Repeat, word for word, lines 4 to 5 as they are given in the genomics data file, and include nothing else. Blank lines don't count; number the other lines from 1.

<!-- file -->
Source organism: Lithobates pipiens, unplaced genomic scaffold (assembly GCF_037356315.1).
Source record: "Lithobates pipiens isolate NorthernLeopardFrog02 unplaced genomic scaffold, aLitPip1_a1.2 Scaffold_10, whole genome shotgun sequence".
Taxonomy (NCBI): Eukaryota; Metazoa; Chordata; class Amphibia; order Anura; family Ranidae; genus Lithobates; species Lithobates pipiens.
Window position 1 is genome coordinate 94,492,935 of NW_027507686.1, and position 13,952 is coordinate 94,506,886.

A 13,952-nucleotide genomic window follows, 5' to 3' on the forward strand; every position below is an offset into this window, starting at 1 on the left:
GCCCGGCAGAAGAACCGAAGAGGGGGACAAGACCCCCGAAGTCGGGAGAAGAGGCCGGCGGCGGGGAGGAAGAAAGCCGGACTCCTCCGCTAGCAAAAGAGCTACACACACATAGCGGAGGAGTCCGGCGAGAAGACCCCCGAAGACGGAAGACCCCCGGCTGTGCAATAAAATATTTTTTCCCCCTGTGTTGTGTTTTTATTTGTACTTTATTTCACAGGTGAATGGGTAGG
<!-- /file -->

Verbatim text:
Window position 1 is genome coordinate 94,492,935 of NW_027507686.1, and position 13,952 is coordinate 94,506,886.

A 13,952-nucleotide genomic window follows, 5' to 3' on the forward strand; every position below is an offset into this window, starting at 1 on the left: